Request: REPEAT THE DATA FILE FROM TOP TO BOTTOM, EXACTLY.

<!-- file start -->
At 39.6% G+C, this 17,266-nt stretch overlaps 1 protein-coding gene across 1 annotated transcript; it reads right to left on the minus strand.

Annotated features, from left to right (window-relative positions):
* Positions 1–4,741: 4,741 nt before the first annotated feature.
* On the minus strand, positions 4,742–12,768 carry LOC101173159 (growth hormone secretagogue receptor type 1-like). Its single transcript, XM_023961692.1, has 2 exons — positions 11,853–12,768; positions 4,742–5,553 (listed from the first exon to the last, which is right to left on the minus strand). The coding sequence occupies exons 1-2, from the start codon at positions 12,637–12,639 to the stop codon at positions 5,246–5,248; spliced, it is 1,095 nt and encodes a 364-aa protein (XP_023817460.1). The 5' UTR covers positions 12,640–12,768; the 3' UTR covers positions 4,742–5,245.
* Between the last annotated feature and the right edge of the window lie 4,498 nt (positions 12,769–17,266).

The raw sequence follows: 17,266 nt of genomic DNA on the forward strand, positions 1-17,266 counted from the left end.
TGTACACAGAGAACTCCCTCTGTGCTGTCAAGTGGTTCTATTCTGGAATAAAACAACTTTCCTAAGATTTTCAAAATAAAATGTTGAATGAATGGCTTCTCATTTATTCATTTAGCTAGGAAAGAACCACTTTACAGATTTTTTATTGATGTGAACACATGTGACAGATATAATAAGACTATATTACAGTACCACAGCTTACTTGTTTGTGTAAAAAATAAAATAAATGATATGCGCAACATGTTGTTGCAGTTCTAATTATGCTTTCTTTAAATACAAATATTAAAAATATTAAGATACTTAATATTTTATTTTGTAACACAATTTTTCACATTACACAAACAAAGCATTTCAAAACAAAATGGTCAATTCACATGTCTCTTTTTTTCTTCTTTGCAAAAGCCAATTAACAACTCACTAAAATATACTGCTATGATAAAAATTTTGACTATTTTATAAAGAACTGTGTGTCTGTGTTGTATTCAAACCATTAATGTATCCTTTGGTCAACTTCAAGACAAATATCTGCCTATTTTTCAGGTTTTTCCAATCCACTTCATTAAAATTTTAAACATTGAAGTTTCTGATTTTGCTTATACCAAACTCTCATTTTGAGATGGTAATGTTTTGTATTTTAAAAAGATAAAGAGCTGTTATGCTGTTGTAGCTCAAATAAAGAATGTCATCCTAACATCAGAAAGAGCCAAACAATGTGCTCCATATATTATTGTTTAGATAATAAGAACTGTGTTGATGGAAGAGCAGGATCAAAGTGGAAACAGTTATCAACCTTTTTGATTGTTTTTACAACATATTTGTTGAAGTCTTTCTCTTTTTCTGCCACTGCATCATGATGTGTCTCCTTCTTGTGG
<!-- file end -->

At 39.6% G+C, this 17,266-nt stretch overlaps 1 protein-coding gene across 1 annotated transcript; it reads right to left on the minus strand.

Annotated features, from left to right (window-relative positions):
* Positions 1–4,741: 4,741 nt before the first annotated feature.
* On the minus strand, positions 4,742–12,768 carry LOC101173159 (growth hormone secretagogue receptor type 1-like). Its single transcript, XM_023961692.1, has 2 exons — positions 11,853–12,768; positions 4,742–5,553 (listed from the first exon to the last, which is right to left on the minus strand). The coding sequence occupies exons 1-2, from the start codon at positions 12,637–12,639 to the stop codon at positions 5,246–5,248; spliced, it is 1,095 nt and encodes a 364-aa protein (XP_023817460.1). The 5' UTR covers positions 12,640–12,768; the 3' UTR covers positions 4,742–5,245.
* Between the last annotated feature and the right edge of the window lie 4,498 nt (positions 12,769–17,266).

The raw sequence follows: 17,266 nt of genomic DNA on the forward strand, positions 1-17,266 counted from the left end.
TGTACACAGAGAACTCCCTCTGTGCTGTCAAGTGGTTCTATTCTGGAATAAAACAACTTTCCTAAGATTTTCAAAATAAAATGTTGAATGAATGGCTTCTCATTTATTCATTTAGCTAGGAAAGAACCACTTTACAGATTTTTTATTGATGTGAACACATGTGACAGATATAATAAGACTATATTACAGTACCACAGCTTACTTGTTTGTGTAAAAAATAAAATAAATGATATGCGCAACATGTTGTTGCAGTTCTAATTATGCTTTCTTTAAATACAAATATTAAAAATATTAAGATACTTAATATTTTATTTTGTAACACAATTTTTCACATTACACAAACAAAGCATTTCAAAACAAAATGGTCAATTCACATGTCTCTTTTTTTCTTCTTTGCAAAAGCCAATTAACAACTCACTAAAATATACTGCTATGATAAAAATTTTGACTATTTTATAAAGAACTGTGTGTCTGTGTTGTATTCAAACCATTAATGTATCCTTTGGTCAACTTCAAGACAAATATCTGCCTATTTTTCAGGTTTTTCCAATCCACTTCATTAAAATTTTAAACATTGAAGTTTCTGATTTTGCTTATACCAAACTCTCATTTTGAGATGGTAATGTTTTGTATTTTAAAAAGATAAAGAGCTGTTATGCTGTTGTAGCTCAAATAAAGAATGTCATCCTAACATCAGAAAGAGCCAAACAATGTGCTCCATATATTATTGTTTAGATAATAAGAACTGTGTTGATGGAAGAGCAGGATCAAAGTGGAAACAGTTATCAACCTTTTTGATTGTTTTTACAACATATTTGTTGAAGTCTTTCTCTTTTTCTGCCACTGCATCATGATGTGTCTCCTTCTTGTGG